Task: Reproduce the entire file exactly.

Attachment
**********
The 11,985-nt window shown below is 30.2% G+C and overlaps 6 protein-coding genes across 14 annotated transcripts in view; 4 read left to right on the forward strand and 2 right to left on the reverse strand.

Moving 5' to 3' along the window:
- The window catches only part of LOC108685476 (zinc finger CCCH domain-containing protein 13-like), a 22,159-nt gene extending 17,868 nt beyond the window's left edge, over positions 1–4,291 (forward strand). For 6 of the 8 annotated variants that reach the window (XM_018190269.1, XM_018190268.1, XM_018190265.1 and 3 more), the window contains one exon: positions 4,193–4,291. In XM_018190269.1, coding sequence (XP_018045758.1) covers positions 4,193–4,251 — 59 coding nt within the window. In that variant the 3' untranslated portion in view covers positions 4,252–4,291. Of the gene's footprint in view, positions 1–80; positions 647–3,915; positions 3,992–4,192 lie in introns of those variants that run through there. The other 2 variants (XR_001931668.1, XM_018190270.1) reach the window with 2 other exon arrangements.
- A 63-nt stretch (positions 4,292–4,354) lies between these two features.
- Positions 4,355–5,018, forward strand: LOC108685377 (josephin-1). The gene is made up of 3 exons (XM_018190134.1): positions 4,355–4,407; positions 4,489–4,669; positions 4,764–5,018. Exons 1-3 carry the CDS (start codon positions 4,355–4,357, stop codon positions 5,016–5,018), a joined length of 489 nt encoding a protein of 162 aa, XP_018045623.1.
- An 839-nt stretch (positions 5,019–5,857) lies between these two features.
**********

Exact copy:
The 11,985-nt window shown below is 30.2% G+C and overlaps 6 protein-coding genes across 14 annotated transcripts in view; 4 read left to right on the forward strand and 2 right to left on the reverse strand.

Moving 5' to 3' along the window:
- The window catches only part of LOC108685476 (zinc finger CCCH domain-containing protein 13-like), a 22,159-nt gene extending 17,868 nt beyond the window's left edge, over positions 1–4,291 (forward strand). For 6 of the 8 annotated variants that reach the window (XM_018190269.1, XM_018190268.1, XM_018190265.1 and 3 more), the window contains one exon: positions 4,193–4,291. In XM_018190269.1, coding sequence (XP_018045758.1) covers positions 4,193–4,251 — 59 coding nt within the window. In that variant the 3' untranslated portion in view covers positions 4,252–4,291. Of the gene's footprint in view, positions 1–80; positions 647–3,915; positions 3,992–4,192 lie in introns of those variants that run through there. The other 2 variants (XR_001931668.1, XM_018190270.1) reach the window with 2 other exon arrangements.
- A 63-nt stretch (positions 4,292–4,354) lies between these two features.
- Positions 4,355–5,018, forward strand: LOC108685377 (josephin-1). The gene is made up of 3 exons (XM_018190134.1): positions 4,355–4,407; positions 4,489–4,669; positions 4,764–5,018. Exons 1-3 carry the CDS (start codon positions 4,355–4,357, stop codon positions 5,016–5,018), a joined length of 489 nt encoding a protein of 162 aa, XP_018045623.1.
- An 839-nt stretch (positions 5,019–5,857) lies between these two features.